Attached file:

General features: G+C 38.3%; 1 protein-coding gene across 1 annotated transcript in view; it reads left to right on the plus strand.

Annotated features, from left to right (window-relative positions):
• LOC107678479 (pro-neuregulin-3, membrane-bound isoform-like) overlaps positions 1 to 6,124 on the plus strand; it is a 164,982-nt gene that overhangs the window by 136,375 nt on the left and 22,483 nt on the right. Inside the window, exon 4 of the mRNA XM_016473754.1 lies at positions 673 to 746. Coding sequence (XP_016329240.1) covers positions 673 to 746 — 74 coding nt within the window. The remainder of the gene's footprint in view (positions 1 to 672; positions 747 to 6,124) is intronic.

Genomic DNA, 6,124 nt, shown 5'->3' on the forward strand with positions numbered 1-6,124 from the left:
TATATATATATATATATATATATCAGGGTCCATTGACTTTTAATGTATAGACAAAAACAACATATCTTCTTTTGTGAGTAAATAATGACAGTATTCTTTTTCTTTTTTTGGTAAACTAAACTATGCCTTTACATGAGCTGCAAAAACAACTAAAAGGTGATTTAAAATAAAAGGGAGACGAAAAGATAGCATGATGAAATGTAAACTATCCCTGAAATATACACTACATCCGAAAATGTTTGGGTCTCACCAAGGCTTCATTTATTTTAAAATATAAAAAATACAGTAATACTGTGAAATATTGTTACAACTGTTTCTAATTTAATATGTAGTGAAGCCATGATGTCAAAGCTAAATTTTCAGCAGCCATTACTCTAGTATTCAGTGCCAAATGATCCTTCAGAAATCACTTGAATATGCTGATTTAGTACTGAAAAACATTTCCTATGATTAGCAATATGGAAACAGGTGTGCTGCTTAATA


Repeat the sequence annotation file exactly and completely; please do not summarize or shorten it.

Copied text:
General features: G+C 38.3%; 1 protein-coding gene across 1 annotated transcript in view; it reads left to right on the plus strand.

Annotated features, from left to right (window-relative positions):
• LOC107678479 (pro-neuregulin-3, membrane-bound isoform-like) overlaps positions 1 to 6,124 on the plus strand; it is a 164,982-nt gene that overhangs the window by 136,375 nt on the left and 22,483 nt on the right. Inside the window, exon 4 of the mRNA XM_016473754.1 lies at positions 673 to 746. Coding sequence (XP_016329240.1) covers positions 673 to 746 — 74 coding nt within the window. The remainder of the gene's footprint in view (positions 1 to 672; positions 747 to 6,124) is intronic.

Genomic DNA, 6,124 nt, shown 5'->3' on the forward strand with positions numbered 1-6,124 from the left:
TATATATATATATATATATATATCAGGGTCCATTGACTTTTAATGTATAGACAAAAACAACATATCTTCTTTTGTGAGTAAATAATGACAGTATTCTTTTTCTTTTTTTGGTAAACTAAACTATGCCTTTACATGAGCTGCAAAAACAACTAAAAGGTGATTTAAAATAAAAGGGAGACGAAAAGATAGCATGATGAAATGTAAACTATCCCTGAAATATACACTACATCCGAAAATGTTTGGGTCTCACCAAGGCTTCATTTATTTTAAAATATAAAAAATACAGTAATACTGTGAAATATTGTTACAACTGTTTCTAATTTAATATGTAGTGAAGCCATGATGTCAAAGCTAAATTTTCAGCAGCCATTACTCTAGTATTCAGTGCCAAATGATCCTTCAGAAATCACTTGAATATGCTGATTTAGTACTGAAAAACATTTCCTATGATTAGCAATATGGAAACAGGTGTGCTGCTTAATA